Update: Judge Black has granted the temporary restraining order. This means Ohio is now prohibited, in the event of Arthur's death, from issuing a death certificate that doesn't indicate that he was married and name his spouse.
Saying it's unconstitutional to single out a group of people just because the have differing views, Federal Judge Timothy Black promised to act expeditiously Monday in the case of a Cincinnati same-sex couple married in Maryland who want their marriage recognized in Ohio.
Jim Obergefell testified his partner, John Arthur, is dying of ALS and only has a matter of days or weeks. "He's been my world, he's been my life," says Obergefell. "We've been in a committed relationship and family and friends treat us as a married couple. Ohio should reflect and respect our 20 years of marriage."
The two were married July 11, 2013 on a tarmac in Maryland after flying there on a medically-equipped plane.
Seeking to take baby steps
Attorney Al Gerhardstein, representing Obergefell and Arthur, said "This is a problem the state created. Let's try to address this issue responsibly today." He seeks a temporary restraining order to essentially put the case on hold until it's decided permanently. This would also give the ability to amend the death certificate to include "married" and a spouse's name.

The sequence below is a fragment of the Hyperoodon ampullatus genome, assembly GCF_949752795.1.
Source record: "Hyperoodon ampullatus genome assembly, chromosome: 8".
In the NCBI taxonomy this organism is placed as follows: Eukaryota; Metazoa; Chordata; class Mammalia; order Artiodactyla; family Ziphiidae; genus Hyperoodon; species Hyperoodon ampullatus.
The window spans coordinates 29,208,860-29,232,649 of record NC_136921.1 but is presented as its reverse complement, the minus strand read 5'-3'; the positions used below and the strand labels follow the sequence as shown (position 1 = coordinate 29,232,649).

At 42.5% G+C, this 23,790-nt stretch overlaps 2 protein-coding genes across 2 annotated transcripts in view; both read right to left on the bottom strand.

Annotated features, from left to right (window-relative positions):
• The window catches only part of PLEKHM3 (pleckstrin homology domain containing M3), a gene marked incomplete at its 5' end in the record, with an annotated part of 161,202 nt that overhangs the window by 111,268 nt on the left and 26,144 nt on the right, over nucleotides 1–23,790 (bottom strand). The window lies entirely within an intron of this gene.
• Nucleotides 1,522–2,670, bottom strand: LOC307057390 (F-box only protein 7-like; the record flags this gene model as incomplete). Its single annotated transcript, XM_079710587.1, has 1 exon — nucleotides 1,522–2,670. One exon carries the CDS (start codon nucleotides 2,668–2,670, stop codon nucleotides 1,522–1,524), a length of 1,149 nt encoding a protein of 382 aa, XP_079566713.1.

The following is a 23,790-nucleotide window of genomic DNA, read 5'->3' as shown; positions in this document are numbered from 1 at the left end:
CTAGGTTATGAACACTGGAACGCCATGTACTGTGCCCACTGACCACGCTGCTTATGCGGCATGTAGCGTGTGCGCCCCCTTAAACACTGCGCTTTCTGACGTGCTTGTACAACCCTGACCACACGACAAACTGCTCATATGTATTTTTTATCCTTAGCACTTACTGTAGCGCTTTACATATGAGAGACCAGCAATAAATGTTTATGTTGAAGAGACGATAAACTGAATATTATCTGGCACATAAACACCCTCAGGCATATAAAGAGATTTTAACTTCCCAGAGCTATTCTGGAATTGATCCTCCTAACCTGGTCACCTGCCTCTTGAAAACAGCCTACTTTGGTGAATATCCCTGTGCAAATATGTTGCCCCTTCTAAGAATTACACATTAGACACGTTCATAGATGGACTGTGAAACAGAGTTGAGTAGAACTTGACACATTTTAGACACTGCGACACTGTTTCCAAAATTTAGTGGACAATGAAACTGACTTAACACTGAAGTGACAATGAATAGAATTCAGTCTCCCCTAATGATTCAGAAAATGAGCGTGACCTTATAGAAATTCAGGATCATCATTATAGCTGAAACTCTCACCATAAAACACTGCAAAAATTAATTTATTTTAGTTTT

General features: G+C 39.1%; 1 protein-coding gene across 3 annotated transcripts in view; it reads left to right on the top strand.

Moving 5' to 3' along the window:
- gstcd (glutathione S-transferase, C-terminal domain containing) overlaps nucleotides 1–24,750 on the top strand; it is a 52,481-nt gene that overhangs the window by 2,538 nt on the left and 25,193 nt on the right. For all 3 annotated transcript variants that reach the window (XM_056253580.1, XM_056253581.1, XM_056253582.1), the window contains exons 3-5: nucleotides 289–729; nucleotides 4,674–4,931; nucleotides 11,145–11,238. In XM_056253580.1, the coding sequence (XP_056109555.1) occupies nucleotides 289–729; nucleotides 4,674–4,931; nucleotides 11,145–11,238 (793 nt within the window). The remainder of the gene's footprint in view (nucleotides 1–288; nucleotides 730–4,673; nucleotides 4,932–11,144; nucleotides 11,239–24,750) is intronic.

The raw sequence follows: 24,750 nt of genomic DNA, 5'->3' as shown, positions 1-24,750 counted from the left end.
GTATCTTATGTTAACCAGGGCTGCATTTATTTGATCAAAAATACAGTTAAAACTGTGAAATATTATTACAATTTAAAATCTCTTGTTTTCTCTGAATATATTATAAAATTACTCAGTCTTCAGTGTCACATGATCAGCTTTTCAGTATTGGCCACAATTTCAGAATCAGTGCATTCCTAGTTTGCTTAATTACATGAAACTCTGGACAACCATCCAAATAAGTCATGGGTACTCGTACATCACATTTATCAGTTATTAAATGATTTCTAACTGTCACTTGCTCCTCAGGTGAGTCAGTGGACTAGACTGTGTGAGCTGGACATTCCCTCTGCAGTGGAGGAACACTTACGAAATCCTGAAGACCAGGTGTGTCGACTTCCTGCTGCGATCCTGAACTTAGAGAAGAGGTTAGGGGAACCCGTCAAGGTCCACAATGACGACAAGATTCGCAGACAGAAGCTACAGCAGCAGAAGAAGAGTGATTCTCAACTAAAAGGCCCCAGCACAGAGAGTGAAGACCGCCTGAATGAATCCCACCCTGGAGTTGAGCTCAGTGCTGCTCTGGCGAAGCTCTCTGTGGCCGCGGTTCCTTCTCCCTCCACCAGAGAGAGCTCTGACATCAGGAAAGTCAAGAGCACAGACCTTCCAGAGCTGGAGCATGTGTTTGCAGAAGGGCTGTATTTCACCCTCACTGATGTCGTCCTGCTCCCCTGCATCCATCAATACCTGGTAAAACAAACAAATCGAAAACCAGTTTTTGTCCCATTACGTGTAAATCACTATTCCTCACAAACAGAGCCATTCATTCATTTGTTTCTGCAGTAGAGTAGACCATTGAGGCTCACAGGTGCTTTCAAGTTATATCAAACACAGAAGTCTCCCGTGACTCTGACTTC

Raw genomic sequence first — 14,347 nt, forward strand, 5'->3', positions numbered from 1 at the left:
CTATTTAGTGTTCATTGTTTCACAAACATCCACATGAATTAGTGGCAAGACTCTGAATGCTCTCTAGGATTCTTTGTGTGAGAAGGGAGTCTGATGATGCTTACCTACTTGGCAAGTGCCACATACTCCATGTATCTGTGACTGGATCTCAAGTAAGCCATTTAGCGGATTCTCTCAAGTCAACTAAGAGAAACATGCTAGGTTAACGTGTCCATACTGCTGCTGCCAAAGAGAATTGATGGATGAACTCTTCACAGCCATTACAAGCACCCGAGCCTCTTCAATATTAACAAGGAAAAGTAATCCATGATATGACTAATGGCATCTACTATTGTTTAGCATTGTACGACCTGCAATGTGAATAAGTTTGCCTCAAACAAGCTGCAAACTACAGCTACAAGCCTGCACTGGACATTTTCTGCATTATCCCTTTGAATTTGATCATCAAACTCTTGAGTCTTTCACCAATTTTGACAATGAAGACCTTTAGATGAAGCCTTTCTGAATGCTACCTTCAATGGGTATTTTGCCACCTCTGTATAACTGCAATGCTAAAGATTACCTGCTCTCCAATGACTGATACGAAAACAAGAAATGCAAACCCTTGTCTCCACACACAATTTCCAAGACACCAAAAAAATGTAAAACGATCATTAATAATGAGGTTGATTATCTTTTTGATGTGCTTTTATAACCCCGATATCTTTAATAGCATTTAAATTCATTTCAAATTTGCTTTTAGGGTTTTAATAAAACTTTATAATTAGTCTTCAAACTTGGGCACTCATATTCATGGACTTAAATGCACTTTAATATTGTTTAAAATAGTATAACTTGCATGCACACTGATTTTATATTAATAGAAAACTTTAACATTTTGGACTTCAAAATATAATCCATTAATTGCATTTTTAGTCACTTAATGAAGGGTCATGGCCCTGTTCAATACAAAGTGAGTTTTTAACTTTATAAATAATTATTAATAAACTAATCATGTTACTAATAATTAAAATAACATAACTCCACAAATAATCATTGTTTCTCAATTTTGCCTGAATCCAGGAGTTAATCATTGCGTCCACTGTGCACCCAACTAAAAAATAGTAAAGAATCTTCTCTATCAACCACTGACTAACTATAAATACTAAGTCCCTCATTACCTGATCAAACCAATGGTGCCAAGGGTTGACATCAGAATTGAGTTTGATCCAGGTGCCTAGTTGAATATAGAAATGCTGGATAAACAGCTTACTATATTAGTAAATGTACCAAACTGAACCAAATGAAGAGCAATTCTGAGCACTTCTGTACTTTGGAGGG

Need to put the brakes on
Attorney Bridget Koontz from the Ohio Attorney General's Office argued "the court cannot go out on a legal limb." She says it could be years before this issue is settled and we "need to put the brakes on." She says this is a sympathetic case but "we have to keep in mind why we are here today."
Along with the State of Ohio, the City of Cincinnati is listed as a defendant. Cincinnati says it will not defend Ohio's amendment to the constitution that voters passed in 2004, banning same-sex marriage.